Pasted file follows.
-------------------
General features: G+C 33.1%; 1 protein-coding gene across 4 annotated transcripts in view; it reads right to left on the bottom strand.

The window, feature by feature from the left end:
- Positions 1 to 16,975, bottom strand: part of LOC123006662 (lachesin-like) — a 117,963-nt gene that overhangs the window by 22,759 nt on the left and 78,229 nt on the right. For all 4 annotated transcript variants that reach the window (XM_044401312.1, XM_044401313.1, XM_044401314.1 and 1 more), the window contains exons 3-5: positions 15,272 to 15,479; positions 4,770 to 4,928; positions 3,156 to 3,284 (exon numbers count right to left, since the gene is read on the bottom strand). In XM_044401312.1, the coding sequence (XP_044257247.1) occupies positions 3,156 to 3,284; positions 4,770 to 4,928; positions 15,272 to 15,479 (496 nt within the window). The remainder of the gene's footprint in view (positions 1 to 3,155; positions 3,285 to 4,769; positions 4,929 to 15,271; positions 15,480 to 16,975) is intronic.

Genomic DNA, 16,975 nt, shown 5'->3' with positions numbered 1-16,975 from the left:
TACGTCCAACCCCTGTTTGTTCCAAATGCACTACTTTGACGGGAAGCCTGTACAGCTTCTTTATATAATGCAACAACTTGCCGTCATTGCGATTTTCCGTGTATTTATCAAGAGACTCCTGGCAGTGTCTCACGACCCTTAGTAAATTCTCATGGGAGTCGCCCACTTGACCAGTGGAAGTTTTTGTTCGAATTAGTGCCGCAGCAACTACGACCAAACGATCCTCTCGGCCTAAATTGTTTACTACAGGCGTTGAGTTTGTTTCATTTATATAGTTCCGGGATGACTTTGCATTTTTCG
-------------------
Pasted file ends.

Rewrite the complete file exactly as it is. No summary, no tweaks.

General features: G+C 33.1%; 1 protein-coding gene across 4 annotated transcripts in view; it reads right to left on the bottom strand.

The window, feature by feature from the left end:
- Positions 1 to 16,975, bottom strand: part of LOC123006662 (lachesin-like) — a 117,963-nt gene that overhangs the window by 22,759 nt on the left and 78,229 nt on the right. For all 4 annotated transcript variants that reach the window (XM_044401312.1, XM_044401313.1, XM_044401314.1 and 1 more), the window contains exons 3-5: positions 15,272 to 15,479; positions 4,770 to 4,928; positions 3,156 to 3,284 (exon numbers count right to left, since the gene is read on the bottom strand). In XM_044401312.1, the coding sequence (XP_044257247.1) occupies positions 3,156 to 3,284; positions 4,770 to 4,928; positions 15,272 to 15,479 (496 nt within the window). The remainder of the gene's footprint in view (positions 1 to 3,155; positions 3,285 to 4,769; positions 4,929 to 15,271; positions 15,480 to 16,975) is intronic.

Genomic DNA, 16,975 nt, shown 5'->3' with positions numbered 1-16,975 from the left:
TACGTCCAACCCCTGTTTGTTCCAAATGCACTACTTTGACGGGAAGCCTGTACAGCTTCTTTATATAATGCAACAACTTGCCGTCATTGCGATTTTCCGTGTATTTATCAAGAGACTCCTGGCAGTGTCTCACGACCCTTAGTAAATTCTCATGGGAGTCGCCCACTTGACCAGTGGAAGTTTTTGTTCGAATTAGTGCCGCAGCAACTACGACCAAACGATCCTCTCGGCCTAAATTGTTTACTACAGGCGTTGAGTTTGTTTCATTTATATAGTTCCGGGATGACTTTGCATTTTTCG